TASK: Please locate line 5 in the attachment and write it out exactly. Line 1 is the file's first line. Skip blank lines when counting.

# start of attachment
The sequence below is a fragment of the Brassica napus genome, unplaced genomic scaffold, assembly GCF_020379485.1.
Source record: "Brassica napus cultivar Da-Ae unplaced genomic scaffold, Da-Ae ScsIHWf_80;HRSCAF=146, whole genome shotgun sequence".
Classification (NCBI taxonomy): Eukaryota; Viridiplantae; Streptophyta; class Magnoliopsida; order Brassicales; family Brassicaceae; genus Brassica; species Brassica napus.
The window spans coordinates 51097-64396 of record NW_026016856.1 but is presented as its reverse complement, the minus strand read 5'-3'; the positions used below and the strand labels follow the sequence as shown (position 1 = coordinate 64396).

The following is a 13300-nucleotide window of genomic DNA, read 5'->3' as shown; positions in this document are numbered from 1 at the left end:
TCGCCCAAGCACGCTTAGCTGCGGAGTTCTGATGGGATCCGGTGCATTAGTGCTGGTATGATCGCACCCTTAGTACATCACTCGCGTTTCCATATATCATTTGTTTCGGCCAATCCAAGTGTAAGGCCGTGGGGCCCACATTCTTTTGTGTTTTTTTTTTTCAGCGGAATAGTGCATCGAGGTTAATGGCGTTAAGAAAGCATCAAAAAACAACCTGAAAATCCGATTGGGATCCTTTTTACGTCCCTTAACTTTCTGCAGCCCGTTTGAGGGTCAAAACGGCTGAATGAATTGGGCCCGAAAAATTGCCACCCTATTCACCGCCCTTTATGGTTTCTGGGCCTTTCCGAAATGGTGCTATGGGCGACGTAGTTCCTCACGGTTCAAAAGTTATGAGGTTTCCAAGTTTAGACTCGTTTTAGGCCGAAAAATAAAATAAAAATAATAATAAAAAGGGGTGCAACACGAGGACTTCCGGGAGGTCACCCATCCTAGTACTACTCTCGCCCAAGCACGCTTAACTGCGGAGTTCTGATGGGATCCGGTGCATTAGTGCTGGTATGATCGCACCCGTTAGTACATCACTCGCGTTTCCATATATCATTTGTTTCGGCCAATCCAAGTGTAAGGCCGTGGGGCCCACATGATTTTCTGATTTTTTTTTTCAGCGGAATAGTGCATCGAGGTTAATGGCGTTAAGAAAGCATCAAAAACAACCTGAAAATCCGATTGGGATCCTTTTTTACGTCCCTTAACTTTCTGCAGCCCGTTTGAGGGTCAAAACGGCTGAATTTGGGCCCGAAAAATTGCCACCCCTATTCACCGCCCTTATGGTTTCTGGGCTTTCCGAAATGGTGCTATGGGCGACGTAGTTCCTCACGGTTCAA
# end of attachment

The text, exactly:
The following is a 13300-nucleotide window of genomic DNA, read 5'->3' as shown; positions in this document are numbered from 1 at the left end: